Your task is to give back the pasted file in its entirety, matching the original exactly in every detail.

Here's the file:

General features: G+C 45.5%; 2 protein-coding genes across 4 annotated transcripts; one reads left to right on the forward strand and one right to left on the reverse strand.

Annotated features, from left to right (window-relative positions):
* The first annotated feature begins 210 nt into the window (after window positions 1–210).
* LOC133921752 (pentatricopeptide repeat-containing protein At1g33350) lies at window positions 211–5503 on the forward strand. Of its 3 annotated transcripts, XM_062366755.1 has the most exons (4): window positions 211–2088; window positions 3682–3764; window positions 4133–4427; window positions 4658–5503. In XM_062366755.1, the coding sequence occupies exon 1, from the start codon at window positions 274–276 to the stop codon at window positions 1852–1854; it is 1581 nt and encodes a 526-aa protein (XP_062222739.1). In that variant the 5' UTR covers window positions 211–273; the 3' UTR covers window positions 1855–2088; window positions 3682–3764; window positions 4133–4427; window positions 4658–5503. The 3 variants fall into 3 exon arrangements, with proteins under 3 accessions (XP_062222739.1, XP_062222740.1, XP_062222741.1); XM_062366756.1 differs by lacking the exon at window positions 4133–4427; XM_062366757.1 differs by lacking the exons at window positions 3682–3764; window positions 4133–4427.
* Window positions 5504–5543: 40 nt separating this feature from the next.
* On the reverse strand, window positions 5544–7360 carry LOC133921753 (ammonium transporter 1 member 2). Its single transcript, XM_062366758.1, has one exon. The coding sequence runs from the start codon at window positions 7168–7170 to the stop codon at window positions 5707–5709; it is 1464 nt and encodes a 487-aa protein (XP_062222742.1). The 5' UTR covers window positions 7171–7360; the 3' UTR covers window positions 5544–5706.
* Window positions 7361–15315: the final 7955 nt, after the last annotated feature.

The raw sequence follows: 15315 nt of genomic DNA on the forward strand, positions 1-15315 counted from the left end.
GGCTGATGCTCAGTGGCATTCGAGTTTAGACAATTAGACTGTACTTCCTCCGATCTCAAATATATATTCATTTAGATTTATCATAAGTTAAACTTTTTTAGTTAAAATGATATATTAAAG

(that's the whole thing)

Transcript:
General features: G+C 45.5%; 2 protein-coding genes across 4 annotated transcripts; one reads left to right on the forward strand and one right to left on the reverse strand.

Annotated features, from left to right (window-relative positions):
* The first annotated feature begins 210 nt into the window (after window positions 1–210).
* LOC133921752 (pentatricopeptide repeat-containing protein At1g33350) lies at window positions 211–5503 on the forward strand. Of its 3 annotated transcripts, XM_062366755.1 has the most exons (4): window positions 211–2088; window positions 3682–3764; window positions 4133–4427; window positions 4658–5503. In XM_062366755.1, the coding sequence occupies exon 1, from the start codon at window positions 274–276 to the stop codon at window positions 1852–1854; it is 1581 nt and encodes a 526-aa protein (XP_062222739.1). In that variant the 5' UTR covers window positions 211–273; the 3' UTR covers window positions 1855–2088; window positions 3682–3764; window positions 4133–4427; window positions 4658–5503. The 3 variants fall into 3 exon arrangements, with proteins under 3 accessions (XP_062222739.1, XP_062222740.1, XP_062222741.1); XM_062366756.1 differs by lacking the exon at window positions 4133–4427; XM_062366757.1 differs by lacking the exons at window positions 3682–3764; window positions 4133–4427.
* Window positions 5504–5543: 40 nt separating this feature from the next.
* On the reverse strand, window positions 5544–7360 carry LOC133921753 (ammonium transporter 1 member 2). Its single transcript, XM_062366758.1, has one exon. The coding sequence runs from the start codon at window positions 7168–7170 to the stop codon at window positions 5707–5709; it is 1464 nt and encodes a 487-aa protein (XP_062222742.1). The 5' UTR covers window positions 7171–7360; the 3' UTR covers window positions 5544–5706.
* Window positions 7361–15315: the final 7955 nt, after the last annotated feature.

The raw sequence follows: 15315 nt of genomic DNA on the forward strand, positions 1-15315 counted from the left end.
GGCTGATGCTCAGTGGCATTCGAGTTTAGACAATTAGACTGTACTTCCTCCGATCTCAAATATATATTCATTTAGATTTATCATAAGTTAAACTTTTTTAGTTAAAATGATATATTAAAG